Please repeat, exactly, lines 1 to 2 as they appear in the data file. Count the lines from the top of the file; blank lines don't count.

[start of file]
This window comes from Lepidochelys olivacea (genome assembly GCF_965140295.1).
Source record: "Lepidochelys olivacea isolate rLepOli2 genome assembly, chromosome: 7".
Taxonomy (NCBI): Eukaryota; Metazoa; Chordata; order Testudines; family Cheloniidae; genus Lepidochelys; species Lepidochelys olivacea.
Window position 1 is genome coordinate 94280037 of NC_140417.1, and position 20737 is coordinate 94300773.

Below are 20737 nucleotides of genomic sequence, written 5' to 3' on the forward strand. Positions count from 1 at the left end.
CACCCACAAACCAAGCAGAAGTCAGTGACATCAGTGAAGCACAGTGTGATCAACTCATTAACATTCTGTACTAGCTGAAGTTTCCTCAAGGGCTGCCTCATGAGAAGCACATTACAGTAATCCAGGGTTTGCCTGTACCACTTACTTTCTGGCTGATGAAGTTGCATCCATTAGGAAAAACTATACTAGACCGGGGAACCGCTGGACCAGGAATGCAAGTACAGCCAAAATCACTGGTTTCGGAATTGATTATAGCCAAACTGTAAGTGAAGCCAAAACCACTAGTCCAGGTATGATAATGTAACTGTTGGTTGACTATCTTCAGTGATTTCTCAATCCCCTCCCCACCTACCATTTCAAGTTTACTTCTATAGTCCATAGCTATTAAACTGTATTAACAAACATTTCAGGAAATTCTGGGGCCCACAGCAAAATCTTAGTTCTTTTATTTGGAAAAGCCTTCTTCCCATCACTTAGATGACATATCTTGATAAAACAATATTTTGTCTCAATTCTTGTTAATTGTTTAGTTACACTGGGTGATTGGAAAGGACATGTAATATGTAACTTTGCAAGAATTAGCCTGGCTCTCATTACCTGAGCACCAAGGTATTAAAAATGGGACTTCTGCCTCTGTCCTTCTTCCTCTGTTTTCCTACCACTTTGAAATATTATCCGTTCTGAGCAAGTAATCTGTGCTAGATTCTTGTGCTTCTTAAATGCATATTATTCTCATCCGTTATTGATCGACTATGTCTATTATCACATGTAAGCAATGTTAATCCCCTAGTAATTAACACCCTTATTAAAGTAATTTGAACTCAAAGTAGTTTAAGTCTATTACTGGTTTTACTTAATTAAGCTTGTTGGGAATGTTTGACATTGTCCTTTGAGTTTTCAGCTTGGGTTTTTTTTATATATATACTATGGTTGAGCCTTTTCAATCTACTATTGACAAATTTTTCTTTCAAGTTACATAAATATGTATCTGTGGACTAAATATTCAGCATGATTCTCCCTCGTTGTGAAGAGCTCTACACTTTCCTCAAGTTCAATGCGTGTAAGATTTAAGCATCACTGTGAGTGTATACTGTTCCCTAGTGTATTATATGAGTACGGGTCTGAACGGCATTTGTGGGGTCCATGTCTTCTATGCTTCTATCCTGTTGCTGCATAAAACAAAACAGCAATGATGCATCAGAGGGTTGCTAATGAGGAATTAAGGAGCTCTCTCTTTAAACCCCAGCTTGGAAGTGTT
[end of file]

This window comes from Lepidochelys olivacea (genome assembly GCF_965140295.1).
Source record: "Lepidochelys olivacea isolate rLepOli2 genome assembly, chromosome: 7".